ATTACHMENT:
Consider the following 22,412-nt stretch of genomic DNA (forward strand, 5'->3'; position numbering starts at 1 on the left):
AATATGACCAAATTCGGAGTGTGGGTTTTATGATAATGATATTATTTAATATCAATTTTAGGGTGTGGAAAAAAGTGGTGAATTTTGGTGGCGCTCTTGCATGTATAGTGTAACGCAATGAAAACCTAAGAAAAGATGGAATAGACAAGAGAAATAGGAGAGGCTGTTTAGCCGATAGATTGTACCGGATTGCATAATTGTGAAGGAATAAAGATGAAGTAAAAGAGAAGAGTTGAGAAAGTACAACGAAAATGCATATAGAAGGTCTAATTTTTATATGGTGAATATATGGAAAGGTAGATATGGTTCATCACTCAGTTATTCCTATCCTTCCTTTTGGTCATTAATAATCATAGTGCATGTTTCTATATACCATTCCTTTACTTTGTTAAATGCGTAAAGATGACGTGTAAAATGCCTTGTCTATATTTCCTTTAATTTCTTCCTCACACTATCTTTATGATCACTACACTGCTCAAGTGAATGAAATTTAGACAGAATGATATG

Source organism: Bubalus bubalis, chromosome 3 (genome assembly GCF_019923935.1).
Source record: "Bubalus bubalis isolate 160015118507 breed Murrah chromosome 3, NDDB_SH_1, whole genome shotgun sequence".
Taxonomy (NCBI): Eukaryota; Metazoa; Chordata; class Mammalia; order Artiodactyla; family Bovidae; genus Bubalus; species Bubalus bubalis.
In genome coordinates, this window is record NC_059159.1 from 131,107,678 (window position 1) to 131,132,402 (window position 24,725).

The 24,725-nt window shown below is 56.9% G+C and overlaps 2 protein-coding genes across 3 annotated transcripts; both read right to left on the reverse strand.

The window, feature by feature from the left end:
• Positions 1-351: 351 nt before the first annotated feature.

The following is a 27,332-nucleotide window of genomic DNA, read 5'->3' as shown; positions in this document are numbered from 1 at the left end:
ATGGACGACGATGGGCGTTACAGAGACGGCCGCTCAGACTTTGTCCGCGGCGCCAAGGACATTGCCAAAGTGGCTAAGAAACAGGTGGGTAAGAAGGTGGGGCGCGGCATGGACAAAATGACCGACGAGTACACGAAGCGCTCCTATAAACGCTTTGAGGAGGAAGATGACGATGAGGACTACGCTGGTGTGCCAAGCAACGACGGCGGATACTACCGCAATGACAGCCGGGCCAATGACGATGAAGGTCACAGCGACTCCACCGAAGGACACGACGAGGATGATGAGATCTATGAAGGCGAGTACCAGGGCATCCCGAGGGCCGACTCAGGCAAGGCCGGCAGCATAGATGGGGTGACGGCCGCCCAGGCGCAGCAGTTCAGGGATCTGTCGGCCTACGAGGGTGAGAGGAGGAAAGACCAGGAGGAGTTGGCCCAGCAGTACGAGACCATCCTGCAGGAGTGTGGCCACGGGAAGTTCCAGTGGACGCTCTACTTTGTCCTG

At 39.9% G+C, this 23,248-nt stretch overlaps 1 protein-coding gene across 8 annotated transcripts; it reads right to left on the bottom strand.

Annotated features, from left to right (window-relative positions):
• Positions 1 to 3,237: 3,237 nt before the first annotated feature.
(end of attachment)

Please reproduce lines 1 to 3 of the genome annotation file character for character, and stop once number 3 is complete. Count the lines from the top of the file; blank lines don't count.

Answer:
Consider the following 22,412-nt stretch of genomic DNA (forward strand, 5'->3'; position numbering starts at 1 on the left):
AATATGACCAAATTCGGAGTGTGGGTTTTATGATAATGATATTATTTAATATCAATTTTAGGGTGTGGAAAAAAGTGGTGAATTTTGGTGGCGCTCTTGCATGTATAGTGTAACGCAATGAAAACCTAAGAAAAGATGGAATAGACAAGAGAAATAGGAGAGGCTGTTTAGCCGATAGATTGTACCGGATTGCATAATTGTGAAGGAATAAAGATGAAGTAAAAGAGAAGAGTTGAGAAAGTACAACGAAAATGCATATAGAAGGTCTAATTTTTATATGGTGAATATATGGAAAGGTAGATATGGTTCATCACTCAGTTATTCCTATCCTTCCTTTTGGTCATTAATAATCATAGTGCATGTTTCTATATACCATTCCTTTACTTTGTTAAATGCGTAAAGATGACGTGTAAAATGCCTTGTCTATATTTCCTTTAATTTCTTCCTCACACTATCTTTATGATCACTACACTGCTCAAGTGAATGAAATTTAGACAGAATGATATG

Source organism: Bubalus bubalis, chromosome 3 (genome assembly GCF_019923935.1).